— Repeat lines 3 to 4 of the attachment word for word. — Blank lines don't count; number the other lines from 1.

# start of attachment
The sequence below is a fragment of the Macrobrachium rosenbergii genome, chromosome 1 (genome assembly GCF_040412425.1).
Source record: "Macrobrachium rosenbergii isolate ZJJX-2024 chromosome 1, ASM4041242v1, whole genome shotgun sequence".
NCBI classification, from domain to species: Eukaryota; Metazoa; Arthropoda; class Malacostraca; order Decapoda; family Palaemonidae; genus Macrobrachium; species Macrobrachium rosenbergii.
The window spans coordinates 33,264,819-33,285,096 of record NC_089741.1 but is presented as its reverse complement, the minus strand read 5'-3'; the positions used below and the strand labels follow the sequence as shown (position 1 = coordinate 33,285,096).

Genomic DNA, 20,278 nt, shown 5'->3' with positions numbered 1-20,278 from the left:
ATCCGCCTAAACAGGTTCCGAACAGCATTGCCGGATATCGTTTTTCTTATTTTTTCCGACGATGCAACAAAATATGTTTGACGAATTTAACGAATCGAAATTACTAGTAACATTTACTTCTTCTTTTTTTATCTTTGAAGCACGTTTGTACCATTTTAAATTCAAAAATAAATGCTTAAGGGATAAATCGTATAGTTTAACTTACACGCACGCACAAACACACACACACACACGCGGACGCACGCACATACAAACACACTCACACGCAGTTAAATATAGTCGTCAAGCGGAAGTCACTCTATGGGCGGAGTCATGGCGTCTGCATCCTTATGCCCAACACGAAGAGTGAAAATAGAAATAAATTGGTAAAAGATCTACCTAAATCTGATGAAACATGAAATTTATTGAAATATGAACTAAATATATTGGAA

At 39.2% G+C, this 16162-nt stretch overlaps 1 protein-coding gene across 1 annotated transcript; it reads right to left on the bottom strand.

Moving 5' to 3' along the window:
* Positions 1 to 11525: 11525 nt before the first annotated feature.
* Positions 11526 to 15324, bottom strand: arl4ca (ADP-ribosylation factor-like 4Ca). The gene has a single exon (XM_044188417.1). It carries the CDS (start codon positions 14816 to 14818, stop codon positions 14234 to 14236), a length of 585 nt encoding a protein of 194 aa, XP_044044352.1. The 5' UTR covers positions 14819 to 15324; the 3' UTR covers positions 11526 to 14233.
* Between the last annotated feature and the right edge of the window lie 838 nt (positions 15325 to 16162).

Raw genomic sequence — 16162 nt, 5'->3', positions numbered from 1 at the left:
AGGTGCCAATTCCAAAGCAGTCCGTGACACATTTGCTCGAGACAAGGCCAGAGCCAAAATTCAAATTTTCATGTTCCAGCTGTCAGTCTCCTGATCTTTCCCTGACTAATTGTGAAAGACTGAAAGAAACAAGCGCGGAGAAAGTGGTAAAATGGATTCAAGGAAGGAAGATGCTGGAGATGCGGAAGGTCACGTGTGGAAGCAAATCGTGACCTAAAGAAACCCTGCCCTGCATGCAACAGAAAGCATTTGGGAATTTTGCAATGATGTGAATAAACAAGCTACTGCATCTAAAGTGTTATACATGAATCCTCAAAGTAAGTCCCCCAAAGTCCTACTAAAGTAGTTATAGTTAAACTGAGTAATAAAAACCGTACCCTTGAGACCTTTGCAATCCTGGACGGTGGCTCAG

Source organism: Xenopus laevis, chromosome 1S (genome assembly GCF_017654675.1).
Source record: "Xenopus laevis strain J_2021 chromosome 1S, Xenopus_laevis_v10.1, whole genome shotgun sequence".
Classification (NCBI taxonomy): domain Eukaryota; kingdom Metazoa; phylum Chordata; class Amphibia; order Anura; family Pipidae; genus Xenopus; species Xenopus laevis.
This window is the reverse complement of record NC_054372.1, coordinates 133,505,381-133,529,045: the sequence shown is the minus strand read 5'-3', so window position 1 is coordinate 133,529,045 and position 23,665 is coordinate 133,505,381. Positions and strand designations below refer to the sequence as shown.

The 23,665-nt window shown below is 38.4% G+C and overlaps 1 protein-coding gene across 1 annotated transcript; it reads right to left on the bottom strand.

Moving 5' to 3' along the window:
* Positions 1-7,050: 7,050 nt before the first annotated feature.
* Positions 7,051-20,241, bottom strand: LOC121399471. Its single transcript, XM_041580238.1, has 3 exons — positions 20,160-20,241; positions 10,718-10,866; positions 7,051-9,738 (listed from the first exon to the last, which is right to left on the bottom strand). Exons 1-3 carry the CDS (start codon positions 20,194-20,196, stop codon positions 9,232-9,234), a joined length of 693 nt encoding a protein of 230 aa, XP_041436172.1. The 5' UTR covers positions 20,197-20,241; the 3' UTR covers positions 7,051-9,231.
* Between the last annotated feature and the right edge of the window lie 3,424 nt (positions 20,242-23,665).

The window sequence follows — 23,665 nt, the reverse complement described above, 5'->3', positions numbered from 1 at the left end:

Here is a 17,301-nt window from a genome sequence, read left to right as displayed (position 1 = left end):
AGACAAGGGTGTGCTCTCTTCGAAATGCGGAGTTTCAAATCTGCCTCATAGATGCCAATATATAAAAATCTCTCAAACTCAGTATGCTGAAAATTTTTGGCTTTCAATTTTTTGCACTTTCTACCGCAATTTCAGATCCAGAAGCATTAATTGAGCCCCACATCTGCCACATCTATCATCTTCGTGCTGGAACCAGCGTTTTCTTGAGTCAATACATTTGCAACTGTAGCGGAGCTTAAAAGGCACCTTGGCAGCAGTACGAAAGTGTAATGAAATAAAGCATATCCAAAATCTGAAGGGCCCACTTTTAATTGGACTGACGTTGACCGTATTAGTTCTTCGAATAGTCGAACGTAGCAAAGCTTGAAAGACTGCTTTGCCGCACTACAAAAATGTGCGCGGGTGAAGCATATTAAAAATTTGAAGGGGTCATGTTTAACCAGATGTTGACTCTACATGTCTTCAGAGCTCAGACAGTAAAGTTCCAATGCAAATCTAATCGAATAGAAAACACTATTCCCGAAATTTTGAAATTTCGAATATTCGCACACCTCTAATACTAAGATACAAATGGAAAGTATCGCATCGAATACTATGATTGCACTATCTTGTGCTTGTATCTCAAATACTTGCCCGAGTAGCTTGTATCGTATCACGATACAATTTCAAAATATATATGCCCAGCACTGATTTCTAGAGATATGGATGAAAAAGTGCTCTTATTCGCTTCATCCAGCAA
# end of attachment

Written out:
NCBI classification, from domain to species: Eukaryota; Metazoa; Arthropoda; class Malacostraca; order Decapoda; family Palaemonidae; genus Macrobrachium; species Macrobrachium rosenbergii.
The window spans coordinates 33,264,819-33,285,096 of record NC_089741.1 but is presented as its reverse complement, the minus strand read 5'-3'; the positions used below and the strand labels follow the sequence as shown (position 1 = coordinate 33,285,096).